. The GRIC algorithm GRIC: geographic routing with contour and inertia . . . Comparison of three algorithms . . . FACE algorithms (like GPSR) 2 3 . . The GRIC algorithm . .Compared Protocols . 30 / 96 . Greedy algorithms 1 ..

. . .. . Greedy This algorithm is very simple: Always send a message to the neighbour which is the closest to the destination. . . 31 / 96 .

32 / 96 . . . there is high probability for routing holes to appear. problem Unless the network is very dense. and occur in regions of the network with low density. messages get trapped inside of routing holes. . . . Even in dense nets of uniformly distributed sensors. . . . Remark . Routing holes . Routing holes follow from the local minimum phenomenon.Greedy . Greedy also fails when there are obstacles . .

. . 33 / 96 . Extract a planar subgraph of the communication graph. The need to run on a planar graph ⇝ extra topology maintenance. . . Weaknesses . . . . Requires a unit disc communication graph ⇝ this is a non-robust structure. route messages to the destination. Idea . FACE The FACE family of algorithms (like GPSR) guarantee delivery.. Using the right-hand rule. . . .

. . Comparison lightweight success rate path length robustness Greedy yes low good yes Face extra topology maintenance Guaranteed many hops no 1 GRIC yes high good yes 1 because extracting planar subgraphs is not robust . . . . 34 / 96 . .

Recovery mode. . 35 / 96 . . .. Recovery mode is a bit like FACE. . . Two modes . GRIC . but inertia is introduced. . Randomness can be added to improve performance. Normal mode is a bit like GREEDY. but it runs on the complete communication graph. Normal mode. .

. . 36 / 96 . Inertia . .. . .

. .. . Inertia . 37 / 96 . . .

. . . . Inertia . .. 38 / 96 .

. . Inertia . . 39 / 96 . .. .

40 / 96 . .. Inertia . . . . .

Inertia . .. . . . . 41 / 96 .

. Inertia

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. Experimental finding . Inertia is good at getting out of routing holes. . It can even route messages around obstacles.

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. An example where inertia succeeds
InertiaMsg 25 −5 −5 0 5 y position 10 15 20

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45 / 96 . . An example where inertia fails InertiaMsg 25 −5 −5 0 y position 5 10 15 20 0 5 10 15 x position density = 10 20 25 . . .. . .

switch to the recovery mode. the recovery mode. or contour mode. . . . Keep the idea of inertia routing at the same time. . What is does . . . is introduced. Force turning left (or right) to imitate the lefthand rule. Recovery (contour) mode In order to manage to route messages around obstacles. . .. When to use it . . When a message goes backward. . switch back to normal mode. 46 / 96 . When a message goes towards destination.

.. . 47 / 96 . Graphical explanation . . . .

. . Graphical explanation . 48 / 96 . . . . .

. . . 49 / 96 . . . Graphical explanation ..

. . . .. Graphical explanation . . 50 / 96 .

. Graphical explanation . 51 / 96 . . . . ..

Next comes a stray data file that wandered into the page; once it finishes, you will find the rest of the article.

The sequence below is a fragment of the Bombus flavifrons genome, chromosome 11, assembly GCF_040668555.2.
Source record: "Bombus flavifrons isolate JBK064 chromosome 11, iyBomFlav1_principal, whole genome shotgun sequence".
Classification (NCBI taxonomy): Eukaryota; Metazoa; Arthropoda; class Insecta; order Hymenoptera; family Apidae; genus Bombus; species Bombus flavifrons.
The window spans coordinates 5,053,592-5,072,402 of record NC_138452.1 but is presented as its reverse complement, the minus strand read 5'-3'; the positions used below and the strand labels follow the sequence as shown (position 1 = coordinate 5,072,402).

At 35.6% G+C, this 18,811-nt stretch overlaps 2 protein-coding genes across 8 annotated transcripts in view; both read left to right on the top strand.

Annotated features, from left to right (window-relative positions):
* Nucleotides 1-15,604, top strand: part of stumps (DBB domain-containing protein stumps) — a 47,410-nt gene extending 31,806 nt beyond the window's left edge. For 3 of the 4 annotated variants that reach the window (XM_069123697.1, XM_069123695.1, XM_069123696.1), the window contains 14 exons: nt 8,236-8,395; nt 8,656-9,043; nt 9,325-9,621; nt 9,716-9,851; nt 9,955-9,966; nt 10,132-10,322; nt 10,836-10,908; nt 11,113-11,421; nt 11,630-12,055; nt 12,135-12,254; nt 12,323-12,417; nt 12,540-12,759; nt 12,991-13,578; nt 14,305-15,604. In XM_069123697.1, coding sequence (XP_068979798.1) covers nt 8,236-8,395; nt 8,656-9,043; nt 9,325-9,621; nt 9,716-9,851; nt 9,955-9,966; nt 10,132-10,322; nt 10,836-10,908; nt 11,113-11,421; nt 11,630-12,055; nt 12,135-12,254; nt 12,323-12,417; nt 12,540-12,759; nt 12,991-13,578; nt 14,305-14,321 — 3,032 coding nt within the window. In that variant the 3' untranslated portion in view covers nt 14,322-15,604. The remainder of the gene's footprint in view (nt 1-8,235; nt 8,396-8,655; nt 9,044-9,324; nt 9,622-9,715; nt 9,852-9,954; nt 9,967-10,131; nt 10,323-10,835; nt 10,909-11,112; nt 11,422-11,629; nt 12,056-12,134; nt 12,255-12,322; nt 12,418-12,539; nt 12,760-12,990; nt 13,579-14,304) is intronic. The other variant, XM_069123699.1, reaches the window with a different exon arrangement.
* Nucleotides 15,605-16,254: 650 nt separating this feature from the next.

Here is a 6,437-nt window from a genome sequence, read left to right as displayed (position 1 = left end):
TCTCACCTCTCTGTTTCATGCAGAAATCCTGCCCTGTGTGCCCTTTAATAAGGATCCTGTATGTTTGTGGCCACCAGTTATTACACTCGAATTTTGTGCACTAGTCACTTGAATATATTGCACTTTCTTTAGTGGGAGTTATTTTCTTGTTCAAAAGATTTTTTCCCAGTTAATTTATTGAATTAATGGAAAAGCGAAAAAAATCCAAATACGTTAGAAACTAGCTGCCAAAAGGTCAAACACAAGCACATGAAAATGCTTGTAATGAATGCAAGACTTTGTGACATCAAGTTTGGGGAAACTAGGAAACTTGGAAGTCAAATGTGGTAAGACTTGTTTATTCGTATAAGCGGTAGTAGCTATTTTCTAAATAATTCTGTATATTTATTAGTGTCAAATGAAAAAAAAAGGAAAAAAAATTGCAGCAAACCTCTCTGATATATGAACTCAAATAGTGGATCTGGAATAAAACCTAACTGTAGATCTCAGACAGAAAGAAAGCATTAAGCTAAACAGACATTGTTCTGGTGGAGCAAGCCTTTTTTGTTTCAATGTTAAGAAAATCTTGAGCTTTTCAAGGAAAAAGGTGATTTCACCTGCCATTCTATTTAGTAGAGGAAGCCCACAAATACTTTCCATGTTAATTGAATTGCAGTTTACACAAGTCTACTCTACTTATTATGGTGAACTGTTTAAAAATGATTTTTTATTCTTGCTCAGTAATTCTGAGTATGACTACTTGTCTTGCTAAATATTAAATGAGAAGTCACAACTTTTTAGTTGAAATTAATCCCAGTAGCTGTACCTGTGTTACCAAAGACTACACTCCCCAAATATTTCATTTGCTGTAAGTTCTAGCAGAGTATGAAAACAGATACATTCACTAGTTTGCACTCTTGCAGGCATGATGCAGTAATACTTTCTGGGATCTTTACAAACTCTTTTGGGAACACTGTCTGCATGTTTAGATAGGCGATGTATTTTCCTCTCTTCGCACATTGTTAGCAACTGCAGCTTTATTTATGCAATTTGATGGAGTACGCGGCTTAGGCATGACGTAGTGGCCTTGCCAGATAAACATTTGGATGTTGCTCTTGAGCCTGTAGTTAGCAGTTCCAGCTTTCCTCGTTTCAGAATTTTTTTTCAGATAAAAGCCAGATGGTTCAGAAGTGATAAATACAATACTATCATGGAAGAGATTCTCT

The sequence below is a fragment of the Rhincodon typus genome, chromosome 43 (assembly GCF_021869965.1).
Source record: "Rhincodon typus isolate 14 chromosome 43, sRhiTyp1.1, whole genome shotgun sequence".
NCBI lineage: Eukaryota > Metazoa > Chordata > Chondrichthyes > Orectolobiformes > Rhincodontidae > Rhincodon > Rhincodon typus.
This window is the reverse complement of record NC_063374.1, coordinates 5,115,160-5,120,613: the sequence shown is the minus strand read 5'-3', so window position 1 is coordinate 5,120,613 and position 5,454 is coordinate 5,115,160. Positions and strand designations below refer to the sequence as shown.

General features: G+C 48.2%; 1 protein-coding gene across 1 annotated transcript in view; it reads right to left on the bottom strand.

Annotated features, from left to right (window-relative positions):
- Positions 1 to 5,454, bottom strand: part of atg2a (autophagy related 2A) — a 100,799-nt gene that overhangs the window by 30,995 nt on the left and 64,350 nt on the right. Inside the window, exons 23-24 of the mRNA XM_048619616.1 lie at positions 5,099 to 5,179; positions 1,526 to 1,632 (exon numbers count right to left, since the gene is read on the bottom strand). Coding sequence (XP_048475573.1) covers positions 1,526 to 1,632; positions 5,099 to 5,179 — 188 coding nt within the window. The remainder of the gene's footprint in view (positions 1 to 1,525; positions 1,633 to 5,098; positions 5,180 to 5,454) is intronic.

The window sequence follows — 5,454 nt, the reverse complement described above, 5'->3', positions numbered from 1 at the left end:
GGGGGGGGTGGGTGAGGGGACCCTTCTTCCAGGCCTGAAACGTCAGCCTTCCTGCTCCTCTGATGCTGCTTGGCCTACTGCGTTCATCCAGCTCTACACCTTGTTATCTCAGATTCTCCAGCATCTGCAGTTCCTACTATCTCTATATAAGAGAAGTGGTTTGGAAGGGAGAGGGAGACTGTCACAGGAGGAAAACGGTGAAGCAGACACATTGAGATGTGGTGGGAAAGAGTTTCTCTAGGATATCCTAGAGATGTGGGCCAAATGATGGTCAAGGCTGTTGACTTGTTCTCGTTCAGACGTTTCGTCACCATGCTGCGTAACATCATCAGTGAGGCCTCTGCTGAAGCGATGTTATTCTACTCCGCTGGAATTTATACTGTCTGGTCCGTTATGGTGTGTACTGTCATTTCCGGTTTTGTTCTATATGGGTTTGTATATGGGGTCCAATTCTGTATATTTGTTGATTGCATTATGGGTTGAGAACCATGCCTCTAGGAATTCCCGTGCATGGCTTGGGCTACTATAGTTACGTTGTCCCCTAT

. . .. Graphical explanation . . . 52 / 96 .

. . . 53 / 96 . . Graphical explanation . . .

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Graphical explanation . . 60 / 96 .. . . . .

. 61 / 96 . . .. Graphical explanation Raise the south-east flag ⇝ use recovery mode if ideal direction is on right! . . .

. . . . 62 / 96 . . . Graphical explanation Raise the south-east flag ⇝ use recovery mode if ideal direction is on right! .

Graphical explanation Raise the south-east flag ⇝ use recovery mode if ideal direction is on right! . . . 63 / 96 .. . . .

64 / 96 . . . Graphical explanation Raise the south-east flag ⇝ use recovery mode if ideal direction is on right! .. . . .

.. . 65 / 96 . . . . Graphical explanation Raise the south-east flag ⇝ use recovery mode if ideal direction is on right! .

. . . . 66 / 96 .. Graphical explanation Raise the south-east flag ⇝ use recovery mode if ideal direction is on right! . .

67 / 96 . . . .. . . Graphical explanation Force turning left!!! .

. .. . . Graphical explanation The flag stays up.. .. . 68 / 96 .

... . Graphical explanation The flag stays up. 69 / 96 . .. . . .

. . Graphical explanation The flag stays up. . 70 / 96 . ... . . .

.. . Graphical explanation Put the flag down! . . . 71 / 96 . .

. . . Graphical explanation . 72 / 96 . .. .

. Graphical explanation . 73 / 96 . . . . ..

. 74 / 96 . Graphical explanation . . .. . .

. . . Graphical explanation . . 75 / 96 . . .

. .. . Graphical explanation . 76 / 96 . . .

. . 77 / 96 . . .. . An example where GRIC succeeds .

. density = 15 5 25 . Two other examples Concave shape 1 25 25 Concave shape 2 20 y position 5 10 15 0 −5 −5 0 10 15 20 x position GRIPMsg. . 78 / 96 . . . . density = 15 5 25 −5 −5 0 y position 5 10 15 20 0 10 15 20 x position GRIPMsg..

. . .. Links are considered to be not available with probability ϵ. Idea . Consequence: the protocol is non deterministic ⇝ a bit like a random walk. . Randomization . . 79 / 96 . it uses the exponential convergence of success probability when trials are repeated. . Intuitively. Add some randomness to get out of bad configuration. .

6 400 0.0 2 4 6 density 8 10 0 100 0. . Statistical evaluation of the protocol:Void obstacle Success rates − VoidObst 500 1. .4 hops 300 0.0 hops − VoidObst FACE2Msg GRIC_random(0.95) GRIPMsg GreedyMsg InertiaMsg LTP5Msg 0.8 2 4 6 8 10 density Performance of successfull routings . . 80 / 96 .2 200 FACE2Msg GRIC_random(0.95) GRIPMsg GreedyMsg InertiaMsg LTP5Msg success rate 0. .. .